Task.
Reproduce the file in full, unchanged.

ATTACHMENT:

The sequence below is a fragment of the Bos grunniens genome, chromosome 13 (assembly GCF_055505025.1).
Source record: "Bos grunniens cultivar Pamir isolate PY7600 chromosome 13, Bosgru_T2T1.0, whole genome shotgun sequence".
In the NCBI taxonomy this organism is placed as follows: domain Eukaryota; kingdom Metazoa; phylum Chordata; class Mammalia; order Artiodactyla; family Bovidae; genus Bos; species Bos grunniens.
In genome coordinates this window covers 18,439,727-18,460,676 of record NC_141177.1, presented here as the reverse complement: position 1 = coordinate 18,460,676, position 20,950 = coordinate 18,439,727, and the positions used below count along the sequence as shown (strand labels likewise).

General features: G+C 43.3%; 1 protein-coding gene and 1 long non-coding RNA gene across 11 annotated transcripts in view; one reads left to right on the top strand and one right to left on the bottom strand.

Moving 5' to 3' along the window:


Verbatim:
The sequence below is a fragment of the Bos grunniens genome, chromosome 13 (assembly GCF_055505025.1).
Source record: "Bos grunniens cultivar Pamir isolate PY7600 chromosome 13, Bosgru_T2T1.0, whole genome shotgun sequence".
In the NCBI taxonomy this organism is placed as follows: domain Eukaryota; kingdom Metazoa; phylum Chordata; class Mammalia; order Artiodactyla; family Bovidae; genus Bos; species Bos grunniens.
In genome coordinates this window covers 18,439,727-18,460,676 of record NC_141177.1, presented here as the reverse complement: position 1 = coordinate 18,460,676, position 20,950 = coordinate 18,439,727, and the positions used below count along the sequence as shown (strand labels likewise).

General features: G+C 43.3%; 1 protein-coding gene and 1 long non-coding RNA gene across 11 annotated transcripts in view; one reads left to right on the top strand and one right to left on the bottom strand.

Moving 5' to 3' along the window: